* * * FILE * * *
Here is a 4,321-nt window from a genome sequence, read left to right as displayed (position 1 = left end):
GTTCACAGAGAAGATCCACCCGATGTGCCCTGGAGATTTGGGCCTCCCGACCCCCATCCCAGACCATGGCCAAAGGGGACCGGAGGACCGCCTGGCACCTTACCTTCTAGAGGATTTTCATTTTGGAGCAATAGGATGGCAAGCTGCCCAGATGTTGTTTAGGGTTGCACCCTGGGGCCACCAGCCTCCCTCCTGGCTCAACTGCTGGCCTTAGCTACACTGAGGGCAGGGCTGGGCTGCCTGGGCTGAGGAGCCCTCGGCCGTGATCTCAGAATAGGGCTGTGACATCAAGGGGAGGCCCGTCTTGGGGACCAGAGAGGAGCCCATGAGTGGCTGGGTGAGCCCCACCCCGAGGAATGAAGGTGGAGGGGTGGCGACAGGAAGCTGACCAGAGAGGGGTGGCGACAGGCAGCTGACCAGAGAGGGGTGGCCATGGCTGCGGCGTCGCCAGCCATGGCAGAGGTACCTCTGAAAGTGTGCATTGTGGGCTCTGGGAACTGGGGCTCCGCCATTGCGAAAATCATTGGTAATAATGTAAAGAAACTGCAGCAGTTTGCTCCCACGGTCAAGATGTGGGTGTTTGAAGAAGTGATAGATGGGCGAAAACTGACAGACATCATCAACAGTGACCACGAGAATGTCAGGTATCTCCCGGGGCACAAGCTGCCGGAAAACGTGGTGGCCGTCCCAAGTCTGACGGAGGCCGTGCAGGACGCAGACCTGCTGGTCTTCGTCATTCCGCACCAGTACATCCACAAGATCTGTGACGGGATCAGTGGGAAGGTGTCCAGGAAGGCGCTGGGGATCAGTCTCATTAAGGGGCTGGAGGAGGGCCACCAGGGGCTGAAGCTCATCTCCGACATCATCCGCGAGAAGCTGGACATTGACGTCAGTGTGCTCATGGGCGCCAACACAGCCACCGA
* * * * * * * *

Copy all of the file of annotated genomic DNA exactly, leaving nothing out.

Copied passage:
Here is a 4,321-nt window from a genome sequence, read left to right as displayed (position 1 = left end):
GTTCACAGAGAAGATCCACCCGATGTGCCCTGGAGATTTGGGCCTCCCGACCCCCATCCCAGACCATGGCCAAAGGGGACCGGAGGACCGCCTGGCACCTTACCTTCTAGAGGATTTTCATTTTGGAGCAATAGGATGGCAAGCTGCCCAGATGTTGTTTAGGGTTGCACCCTGGGGCCACCAGCCTCCCTCCTGGCTCAACTGCTGGCCTTAGCTACACTGAGGGCAGGGCTGGGCTGCCTGGGCTGAGGAGCCCTCGGCCGTGATCTCAGAATAGGGCTGTGACATCAAGGGGAGGCCCGTCTTGGGGACCAGAGAGGAGCCCATGAGTGGCTGGGTGAGCCCCACCCCGAGGAATGAAGGTGGAGGGGTGGCGACAGGAAGCTGACCAGAGAGGGGTGGCGACAGGCAGCTGACCAGAGAGGGGTGGCCATGGCTGCGGCGTCGCCAGCCATGGCAGAGGTACCTCTGAAAGTGTGCATTGTGGGCTCTGGGAACTGGGGCTCCGCCATTGCGAAAATCATTGGTAATAATGTAAAGAAACTGCAGCAGTTTGCTCCCACGGTCAAGATGTGGGTGTTTGAAGAAGTGATAGATGGGCGAAAACTGACAGACATCATCAACAGTGACCACGAGAATGTCAGGTATCTCCCGGGGCACAAGCTGCCGGAAAACGTGGTGGCCGTCCCAAGTCTGACGGAGGCCGTGCAGGACGCAGACCTGCTGGTCTTCGTCATTCCGCACCAGTACATCCACAAGATCTGTGACGGGATCAGTGGGAAGGTGTCCAGGAAGGCGCTGGGGATCAGTCTCATTAAGGGGCTGGAGGAGGGCCACCAGGGGCTGAAGCTCATCTCCGACATCATCCGCGAGAAGCTGGACATTGACGTCAGTGTGCTCATGGGCGCCAACACAGCCACCGA